HIST433 Waking the Dead: Death, Burials and Memorials

Updated: 10 December 2019
Credit Points 6
Offering
Location Teaching Period Mode of Study
Armidale Trimester 3 Online
Intensive School(s) None
Supervised Exam There is no supervised examination.
Pre-requisites candidature in a postgraduate award
Co-requisites None
Restrictions HIST233 or HIST333 or LOCH223
Notes

offered in even-numbered years. Students in this unit must have access to a general cemetery and/or a public monument/memorial. Field work is necessary.

Combined Units HIST333 - Waking the Dead: Death, Burials and Memorials
Coordinator(s) Andrew Piper (andrew.piper@une.edu.au)
Unit Description

Monuments and cemeteries are a particularly valuable source of historical evidence. They both commemorate and perpetuate memory, and fix meaning on the landscape - meaning that changes over time. This changing meaning and the changing treatment of death and public memory will be explored using Australian and international examples. Of particular interest to local and family historians will be study of the theory and method for research and interpretation of cemeteries. Students in this unit must have access to a general cemetery and/or a public monument/memorial. Field work is necessary.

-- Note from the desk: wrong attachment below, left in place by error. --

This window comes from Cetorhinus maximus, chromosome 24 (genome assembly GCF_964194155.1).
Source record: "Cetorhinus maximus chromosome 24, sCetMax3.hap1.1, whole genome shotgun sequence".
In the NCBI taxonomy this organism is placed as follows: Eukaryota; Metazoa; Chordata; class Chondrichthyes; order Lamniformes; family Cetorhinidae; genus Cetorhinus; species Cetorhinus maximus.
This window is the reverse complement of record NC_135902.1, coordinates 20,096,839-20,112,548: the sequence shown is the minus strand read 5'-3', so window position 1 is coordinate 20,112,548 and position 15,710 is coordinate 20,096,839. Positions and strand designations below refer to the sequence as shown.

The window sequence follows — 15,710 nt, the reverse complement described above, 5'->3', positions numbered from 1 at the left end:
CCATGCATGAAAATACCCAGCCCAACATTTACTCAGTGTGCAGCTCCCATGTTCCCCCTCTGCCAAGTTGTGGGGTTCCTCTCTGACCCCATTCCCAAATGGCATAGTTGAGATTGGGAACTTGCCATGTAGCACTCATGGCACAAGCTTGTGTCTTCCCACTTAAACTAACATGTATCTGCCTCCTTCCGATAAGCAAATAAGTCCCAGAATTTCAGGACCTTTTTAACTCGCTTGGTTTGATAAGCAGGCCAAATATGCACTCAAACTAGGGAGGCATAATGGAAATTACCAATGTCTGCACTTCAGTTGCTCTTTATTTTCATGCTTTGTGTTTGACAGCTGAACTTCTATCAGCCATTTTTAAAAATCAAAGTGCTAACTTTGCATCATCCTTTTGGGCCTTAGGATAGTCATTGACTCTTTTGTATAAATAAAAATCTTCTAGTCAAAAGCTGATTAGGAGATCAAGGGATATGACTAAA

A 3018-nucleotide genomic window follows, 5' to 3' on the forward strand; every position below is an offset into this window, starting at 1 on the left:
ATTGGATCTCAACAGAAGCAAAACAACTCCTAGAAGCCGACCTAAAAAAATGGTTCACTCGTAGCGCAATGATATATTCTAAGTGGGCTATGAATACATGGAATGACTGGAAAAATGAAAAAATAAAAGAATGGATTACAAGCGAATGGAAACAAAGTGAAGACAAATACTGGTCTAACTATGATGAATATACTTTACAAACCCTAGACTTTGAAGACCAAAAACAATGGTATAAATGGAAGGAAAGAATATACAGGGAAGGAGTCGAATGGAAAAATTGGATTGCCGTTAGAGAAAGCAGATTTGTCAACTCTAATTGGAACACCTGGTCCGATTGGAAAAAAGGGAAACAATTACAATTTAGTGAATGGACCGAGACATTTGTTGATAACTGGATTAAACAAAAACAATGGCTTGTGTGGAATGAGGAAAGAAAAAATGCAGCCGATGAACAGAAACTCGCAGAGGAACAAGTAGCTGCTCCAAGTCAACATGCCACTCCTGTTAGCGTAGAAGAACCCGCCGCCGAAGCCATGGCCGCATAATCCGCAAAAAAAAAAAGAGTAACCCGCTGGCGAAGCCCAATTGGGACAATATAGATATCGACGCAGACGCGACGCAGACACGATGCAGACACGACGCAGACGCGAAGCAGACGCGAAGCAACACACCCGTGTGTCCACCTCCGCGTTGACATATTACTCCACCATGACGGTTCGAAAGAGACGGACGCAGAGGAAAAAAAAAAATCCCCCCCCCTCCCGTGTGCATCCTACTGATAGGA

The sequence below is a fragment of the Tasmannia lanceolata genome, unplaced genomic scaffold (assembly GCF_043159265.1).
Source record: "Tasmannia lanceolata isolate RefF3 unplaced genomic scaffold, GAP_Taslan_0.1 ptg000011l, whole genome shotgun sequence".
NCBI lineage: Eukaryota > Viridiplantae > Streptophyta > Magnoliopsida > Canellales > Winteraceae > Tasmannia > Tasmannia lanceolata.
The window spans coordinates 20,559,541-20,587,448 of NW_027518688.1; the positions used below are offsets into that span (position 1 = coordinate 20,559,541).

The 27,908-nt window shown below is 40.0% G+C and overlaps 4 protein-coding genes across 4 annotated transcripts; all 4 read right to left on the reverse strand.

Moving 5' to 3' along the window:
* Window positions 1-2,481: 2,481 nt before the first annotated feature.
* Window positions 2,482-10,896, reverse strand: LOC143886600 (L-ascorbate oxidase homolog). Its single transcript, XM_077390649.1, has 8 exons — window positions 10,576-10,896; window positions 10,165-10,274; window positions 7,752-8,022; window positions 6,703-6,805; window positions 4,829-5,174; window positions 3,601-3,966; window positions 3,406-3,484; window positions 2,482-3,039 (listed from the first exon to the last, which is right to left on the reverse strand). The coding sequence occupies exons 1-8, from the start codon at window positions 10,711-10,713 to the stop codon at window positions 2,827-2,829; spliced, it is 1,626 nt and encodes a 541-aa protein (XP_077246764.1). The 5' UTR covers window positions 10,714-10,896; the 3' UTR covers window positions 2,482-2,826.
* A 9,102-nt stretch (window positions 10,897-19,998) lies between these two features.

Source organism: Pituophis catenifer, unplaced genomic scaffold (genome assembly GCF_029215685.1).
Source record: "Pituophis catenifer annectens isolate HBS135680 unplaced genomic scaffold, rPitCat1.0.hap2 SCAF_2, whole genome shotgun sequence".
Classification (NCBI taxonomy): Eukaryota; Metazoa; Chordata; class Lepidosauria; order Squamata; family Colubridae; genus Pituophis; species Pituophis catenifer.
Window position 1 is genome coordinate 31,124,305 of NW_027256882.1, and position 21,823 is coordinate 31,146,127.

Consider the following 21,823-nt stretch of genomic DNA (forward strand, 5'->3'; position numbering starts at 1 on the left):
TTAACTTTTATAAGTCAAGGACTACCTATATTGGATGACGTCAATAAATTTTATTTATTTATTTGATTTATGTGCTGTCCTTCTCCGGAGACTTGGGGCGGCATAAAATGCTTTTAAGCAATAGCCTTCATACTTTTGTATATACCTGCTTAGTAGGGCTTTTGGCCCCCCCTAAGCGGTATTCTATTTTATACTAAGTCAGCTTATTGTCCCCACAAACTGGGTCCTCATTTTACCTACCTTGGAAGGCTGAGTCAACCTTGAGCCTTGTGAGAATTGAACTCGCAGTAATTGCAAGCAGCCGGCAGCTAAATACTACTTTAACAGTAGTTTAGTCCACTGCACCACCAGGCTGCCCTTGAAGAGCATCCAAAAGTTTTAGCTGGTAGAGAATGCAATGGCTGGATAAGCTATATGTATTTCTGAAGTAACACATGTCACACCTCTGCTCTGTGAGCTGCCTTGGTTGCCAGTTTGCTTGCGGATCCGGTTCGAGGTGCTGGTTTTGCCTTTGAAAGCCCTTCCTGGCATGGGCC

Materials Textbook information will be displayed approximately 8 weeks prior to the commencement of the teaching period. Please note that textbook requirements may vary from one teaching period to the next.
Disclaimer Unit information may be subject to change prior to commencement of the teaching period.
Assessment Assessment information will be published prior to commencement of the teaching period.
Learning Outcomes (LO) Upon completion of this unit, students will be able to:
  1. demonstrate advanced knowledge of the historical importance of monuments and cemeteries as physical evidence in our built environment, and be able to research and interpret them as primary sources;
  2. demonstrate a coherent and advanced body of knowledge of the range of subjects that can be encountered in death studies;
  3. critically compare different views about death and the hereafter;
  4. present a coherent and sustained exposition of knowledge and ideas explaining the diversity of grave markers styles and epitaphs derived from the memorialisation of death over time and across cultures and religious practices;
  5. critically evaluate the relationships between monumental design (including grave form, epitaph and symbolism), and ideology; and
  6. apply expert judgement, and advanced knowledge and skills to explain the ways in which changes in the meaning of monuments reflect larger social changes.